at least 7-10 times in the years leading up to the disclosure. On some trips, she traveled under an assumed name; on other occasions, she used her own name. But she always traveled using cover–whether official or non-official (NOC) –with no ostensible relationship to the CIA” [emphasis mine]. If Ms. Plame was trying to conceal her agency connection, you’d think that she would at least show some consistency, and use an assumed name on all overseas trips.
–Federal election records show that Plame donated money–under her own name–to Al Gore’s 2000 Presidential campaign. Her employer is listed as Brewster Jennings, the CIA front company that provided her NOC for many years. As we’ve noted before, Brewster Jennings was well-known in some intel circles as a CIA front for years; allowing the campaign contribution to identify Plame with the front company suggests one of two possibilities. Either (a) Ms. Plame was incredibly careless, or (b) she realized that her “cover” had been blown years before (by the Russian disclosure), and saw little reason to further mask her tracks.
Protecting the identity of a covert agent is clearly a two-way street. The agency must provide cover that effectively “hides” the operative’s affiliation, while allowing them to carry out their assignment. The agent, in turn, has their own responsibility to protect their identity, and prevent their identification as an intelligence operative. In these regards, both the CIA and Valerie Plame failed miserably. As a “front” Brewster Jennings was a sham; it’s home office” in Boston lacked a working phone number, and reporters found no evidence of employees or activity at its listed address. Ms. Plame, in turn, used her real name in connection with the flimsy front company and official agency travels–activities that highlighted her CIA connection long before Scooter Libby entered the picture.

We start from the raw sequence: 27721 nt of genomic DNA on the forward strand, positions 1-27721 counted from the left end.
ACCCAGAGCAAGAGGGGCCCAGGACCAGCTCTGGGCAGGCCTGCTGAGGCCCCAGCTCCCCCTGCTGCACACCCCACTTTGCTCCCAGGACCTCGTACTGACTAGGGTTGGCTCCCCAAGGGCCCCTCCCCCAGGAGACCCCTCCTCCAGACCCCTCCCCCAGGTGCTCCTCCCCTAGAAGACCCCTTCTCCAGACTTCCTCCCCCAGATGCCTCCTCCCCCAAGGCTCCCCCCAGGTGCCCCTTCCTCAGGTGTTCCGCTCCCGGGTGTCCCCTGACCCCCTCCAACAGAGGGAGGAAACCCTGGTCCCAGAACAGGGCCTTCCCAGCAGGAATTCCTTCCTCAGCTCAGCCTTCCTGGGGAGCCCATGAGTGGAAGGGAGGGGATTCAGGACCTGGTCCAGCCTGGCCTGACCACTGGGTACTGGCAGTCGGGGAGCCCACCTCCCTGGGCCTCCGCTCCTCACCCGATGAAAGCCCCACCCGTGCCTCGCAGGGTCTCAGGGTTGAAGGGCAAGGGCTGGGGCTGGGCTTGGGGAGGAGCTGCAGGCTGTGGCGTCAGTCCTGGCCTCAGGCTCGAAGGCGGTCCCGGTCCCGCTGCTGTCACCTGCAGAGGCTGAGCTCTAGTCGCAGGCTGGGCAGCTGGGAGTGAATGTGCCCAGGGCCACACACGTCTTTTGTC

Equally curious is the CIA’s willingness to go along with Fitzgerald’s investigation, despite its potential impact on national security. According to the agency:
“…the public interest in allowing the criminal prosecution to proceed outweighed the damage to national security that might reasonably be expected from the official disclosure of Ms. Wilson’s employment and cover status.”
Remember, a CIA front company often provides cover for multiple agents and other employees. The revelation that Valerie Plame was covert–and affiliated with Brewster Jennings–possibly put other agency operatives at risk for exposure, even death. But the folks at Langley were willing to take that chance, in support of Fitzgerald’s search for “the leaker.” And, lest we forget, this is the same agency that has consistently dragged its feet on leaks within its own ranks. Over a 10-year period (1995-2005), the intelligence community tabulated 600 unauthorized disclosures of classified information–many from the CIA–but there wasn’t a single, successful prosecution. FBI and Justice Department officials indicate that the agency–to no one’s surprise –often stonewalls leak investigations.
But when the opportunity arose to go after an enemy from the White House, the CIA was only too happy to cooperate, national security and institutional practices be damned. There was likely some victory dances at Langley when the Libby verdict was announced, and there will be more celebrating when the sentence is handed down next week. Amid the euphoria, there may also be a sense of relief. By refusing to go after the original charge–exposing a covert agent–Mr. Fitzgerald did the agency (and Valerie Plame) a huge favor. He saved them the embarrassment of having to tell the court how they blew her cover years before. Maybe that’s why the CIA was so eager to cooperate with the special prosecutor.